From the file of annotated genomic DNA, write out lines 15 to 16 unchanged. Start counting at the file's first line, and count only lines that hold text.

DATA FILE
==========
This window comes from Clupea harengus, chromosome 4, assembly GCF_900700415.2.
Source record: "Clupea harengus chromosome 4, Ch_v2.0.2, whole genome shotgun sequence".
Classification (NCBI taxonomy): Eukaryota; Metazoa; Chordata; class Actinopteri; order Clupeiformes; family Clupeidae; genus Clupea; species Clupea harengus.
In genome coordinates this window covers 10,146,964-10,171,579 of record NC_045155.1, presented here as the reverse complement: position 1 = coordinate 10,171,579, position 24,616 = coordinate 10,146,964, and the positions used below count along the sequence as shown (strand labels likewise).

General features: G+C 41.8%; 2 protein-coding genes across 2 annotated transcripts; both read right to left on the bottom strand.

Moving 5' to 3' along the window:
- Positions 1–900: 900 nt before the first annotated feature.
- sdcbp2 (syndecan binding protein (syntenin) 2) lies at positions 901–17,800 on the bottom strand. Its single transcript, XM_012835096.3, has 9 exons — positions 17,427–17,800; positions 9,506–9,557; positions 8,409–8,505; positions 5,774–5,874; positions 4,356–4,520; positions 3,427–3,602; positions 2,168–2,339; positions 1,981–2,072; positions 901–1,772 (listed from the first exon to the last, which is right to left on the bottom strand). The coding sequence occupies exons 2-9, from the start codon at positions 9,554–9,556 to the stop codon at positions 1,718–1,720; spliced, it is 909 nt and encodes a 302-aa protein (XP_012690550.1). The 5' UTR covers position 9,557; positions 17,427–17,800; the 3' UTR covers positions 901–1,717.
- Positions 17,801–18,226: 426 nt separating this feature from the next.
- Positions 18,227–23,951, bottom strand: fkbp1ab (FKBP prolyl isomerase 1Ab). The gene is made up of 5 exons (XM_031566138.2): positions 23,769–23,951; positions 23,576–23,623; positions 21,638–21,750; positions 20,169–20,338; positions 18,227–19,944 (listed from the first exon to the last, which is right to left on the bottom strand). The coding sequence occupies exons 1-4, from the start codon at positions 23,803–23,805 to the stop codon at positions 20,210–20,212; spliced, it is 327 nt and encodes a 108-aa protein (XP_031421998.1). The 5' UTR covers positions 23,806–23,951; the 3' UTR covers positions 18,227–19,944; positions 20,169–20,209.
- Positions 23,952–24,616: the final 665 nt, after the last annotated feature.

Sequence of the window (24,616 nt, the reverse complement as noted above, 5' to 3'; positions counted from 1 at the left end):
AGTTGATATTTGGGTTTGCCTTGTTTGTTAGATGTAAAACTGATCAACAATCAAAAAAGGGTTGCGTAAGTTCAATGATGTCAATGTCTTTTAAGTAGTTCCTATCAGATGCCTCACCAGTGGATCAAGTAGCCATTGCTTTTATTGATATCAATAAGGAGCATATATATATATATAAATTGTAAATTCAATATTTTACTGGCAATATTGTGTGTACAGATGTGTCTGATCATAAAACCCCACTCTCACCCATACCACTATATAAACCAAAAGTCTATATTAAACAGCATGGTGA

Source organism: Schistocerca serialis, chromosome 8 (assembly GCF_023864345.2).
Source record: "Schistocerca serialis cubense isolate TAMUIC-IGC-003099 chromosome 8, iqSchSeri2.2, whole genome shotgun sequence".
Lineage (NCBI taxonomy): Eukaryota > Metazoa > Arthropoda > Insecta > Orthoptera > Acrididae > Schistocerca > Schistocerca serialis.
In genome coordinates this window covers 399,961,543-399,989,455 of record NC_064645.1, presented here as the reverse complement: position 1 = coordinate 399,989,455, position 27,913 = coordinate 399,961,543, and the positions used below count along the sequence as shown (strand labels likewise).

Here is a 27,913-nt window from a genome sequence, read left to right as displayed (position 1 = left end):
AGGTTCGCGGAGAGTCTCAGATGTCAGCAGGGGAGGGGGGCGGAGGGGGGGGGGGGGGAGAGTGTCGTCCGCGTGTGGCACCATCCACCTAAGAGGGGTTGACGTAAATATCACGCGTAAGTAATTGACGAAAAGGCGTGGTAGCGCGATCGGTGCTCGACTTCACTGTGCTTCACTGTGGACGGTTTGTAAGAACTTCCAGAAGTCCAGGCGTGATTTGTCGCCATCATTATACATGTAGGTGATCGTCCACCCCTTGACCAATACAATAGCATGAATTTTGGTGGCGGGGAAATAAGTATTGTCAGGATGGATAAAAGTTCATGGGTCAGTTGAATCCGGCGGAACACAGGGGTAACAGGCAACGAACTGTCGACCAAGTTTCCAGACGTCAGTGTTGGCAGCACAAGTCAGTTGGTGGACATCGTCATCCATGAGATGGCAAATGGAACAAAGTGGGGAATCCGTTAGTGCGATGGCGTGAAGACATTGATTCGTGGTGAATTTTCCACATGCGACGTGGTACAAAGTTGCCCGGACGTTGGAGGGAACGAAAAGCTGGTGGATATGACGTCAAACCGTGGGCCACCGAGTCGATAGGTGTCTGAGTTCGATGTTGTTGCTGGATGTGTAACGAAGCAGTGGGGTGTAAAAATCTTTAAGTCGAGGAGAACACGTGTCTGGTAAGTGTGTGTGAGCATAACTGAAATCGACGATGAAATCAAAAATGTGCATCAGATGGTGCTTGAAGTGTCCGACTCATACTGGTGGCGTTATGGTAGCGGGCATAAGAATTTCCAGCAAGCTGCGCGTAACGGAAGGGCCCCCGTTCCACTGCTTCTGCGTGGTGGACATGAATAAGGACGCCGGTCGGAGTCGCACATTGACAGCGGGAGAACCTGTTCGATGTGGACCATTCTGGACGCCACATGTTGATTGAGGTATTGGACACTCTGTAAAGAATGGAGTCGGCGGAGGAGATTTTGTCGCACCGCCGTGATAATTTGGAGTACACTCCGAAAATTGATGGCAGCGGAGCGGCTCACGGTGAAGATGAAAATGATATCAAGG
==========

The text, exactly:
Source record: "Schistocerca serialis cubense isolate TAMUIC-IGC-003099 chromosome 8, iqSchSeri2.2, whole genome shotgun sequence".
Lineage (NCBI taxonomy): Eukaryota > Metazoa > Arthropoda > Insecta > Orthoptera > Acrididae > Schistocerca > Schistocerca serialis.